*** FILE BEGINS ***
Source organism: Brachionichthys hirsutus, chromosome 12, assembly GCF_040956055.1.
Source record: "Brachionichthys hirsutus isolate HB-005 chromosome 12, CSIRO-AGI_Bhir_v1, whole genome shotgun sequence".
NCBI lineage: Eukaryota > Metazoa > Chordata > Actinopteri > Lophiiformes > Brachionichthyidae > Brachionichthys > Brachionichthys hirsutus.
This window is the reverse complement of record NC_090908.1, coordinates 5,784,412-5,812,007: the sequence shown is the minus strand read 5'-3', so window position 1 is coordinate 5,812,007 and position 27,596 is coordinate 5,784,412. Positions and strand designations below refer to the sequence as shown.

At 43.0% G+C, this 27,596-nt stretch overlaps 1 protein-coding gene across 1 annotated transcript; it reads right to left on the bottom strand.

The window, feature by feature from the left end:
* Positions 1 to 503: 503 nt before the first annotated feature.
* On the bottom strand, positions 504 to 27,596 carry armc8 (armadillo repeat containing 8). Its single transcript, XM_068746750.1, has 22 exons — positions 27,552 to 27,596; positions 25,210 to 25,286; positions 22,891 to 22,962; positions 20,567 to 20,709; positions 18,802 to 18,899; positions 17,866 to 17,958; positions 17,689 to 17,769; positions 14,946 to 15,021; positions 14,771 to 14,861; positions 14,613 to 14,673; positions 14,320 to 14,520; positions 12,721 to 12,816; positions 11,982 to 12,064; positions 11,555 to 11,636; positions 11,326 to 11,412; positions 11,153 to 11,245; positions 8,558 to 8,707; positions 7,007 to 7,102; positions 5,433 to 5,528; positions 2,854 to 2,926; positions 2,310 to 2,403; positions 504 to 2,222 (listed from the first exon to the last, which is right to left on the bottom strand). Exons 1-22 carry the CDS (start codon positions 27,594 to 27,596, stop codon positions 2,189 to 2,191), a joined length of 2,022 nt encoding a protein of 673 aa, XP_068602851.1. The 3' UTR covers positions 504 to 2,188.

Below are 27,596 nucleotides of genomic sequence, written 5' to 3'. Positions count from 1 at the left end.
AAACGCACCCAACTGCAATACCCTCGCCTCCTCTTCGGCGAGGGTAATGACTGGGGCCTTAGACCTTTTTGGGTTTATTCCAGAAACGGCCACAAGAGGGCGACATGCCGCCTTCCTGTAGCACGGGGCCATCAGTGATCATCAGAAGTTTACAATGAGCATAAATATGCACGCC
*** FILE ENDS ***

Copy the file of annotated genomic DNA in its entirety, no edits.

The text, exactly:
Source organism: Brachionichthys hirsutus, chromosome 12, assembly GCF_040956055.1.
Source record: "Brachionichthys hirsutus isolate HB-005 chromosome 12, CSIRO-AGI_Bhir_v1, whole genome shotgun sequence".
NCBI lineage: Eukaryota > Metazoa > Chordata > Actinopteri > Lophiiformes > Brachionichthyidae > Brachionichthys > Brachionichthys hirsutus.
This window is the reverse complement of record NC_090908.1, coordinates 5,784,412-5,812,007: the sequence shown is the minus strand read 5'-3', so window position 1 is coordinate 5,812,007 and position 27,596 is coordinate 5,784,412. Positions and strand designations below refer to the sequence as shown.

At 43.0% G+C, this 27,596-nt stretch overlaps 1 protein-coding gene across 1 annotated transcript; it reads right to left on the bottom strand.

The window, feature by feature from the left end:
* Positions 1 to 503: 503 nt before the first annotated feature.
* On the bottom strand, positions 504 to 27,596 carry armc8 (armadillo repeat containing 8). Its single transcript, XM_068746750.1, has 22 exons — positions 27,552 to 27,596; positions 25,210 to 25,286; positions 22,891 to 22,962; positions 20,567 to 20,709; positions 18,802 to 18,899; positions 17,866 to 17,958; positions 17,689 to 17,769; positions 14,946 to 15,021; positions 14,771 to 14,861; positions 14,613 to 14,673; positions 14,320 to 14,520; positions 12,721 to 12,816; positions 11,982 to 12,064; positions 11,555 to 11,636; positions 11,326 to 11,412; positions 11,153 to 11,245; positions 8,558 to 8,707; positions 7,007 to 7,102; positions 5,433 to 5,528; positions 2,854 to 2,926; positions 2,310 to 2,403; positions 504 to 2,222 (listed from the first exon to the last, which is right to left on the bottom strand). Exons 1-22 carry the CDS (start codon positions 27,594 to 27,596, stop codon positions 2,189 to 2,191), a joined length of 2,022 nt encoding a protein of 673 aa, XP_068602851.1. The 3' UTR covers positions 504 to 2,188.

Below are 27,596 nucleotides of genomic sequence, written 5' to 3'. Positions count from 1 at the left end.
AAACGCACCCAACTGCAATACCCTCGCCTCCTCTTCGGCGAGGGTAATGACTGGGGCCTTAGACCTTTTTGGGTTTATTCCAGAAACGGCCACAAGAGGGCGACATGCCGCCTTCCTGTAGCACGGGGCCATCAGTGATCATCAGAAGTTTACAATGAGCATAAATATGCACGCC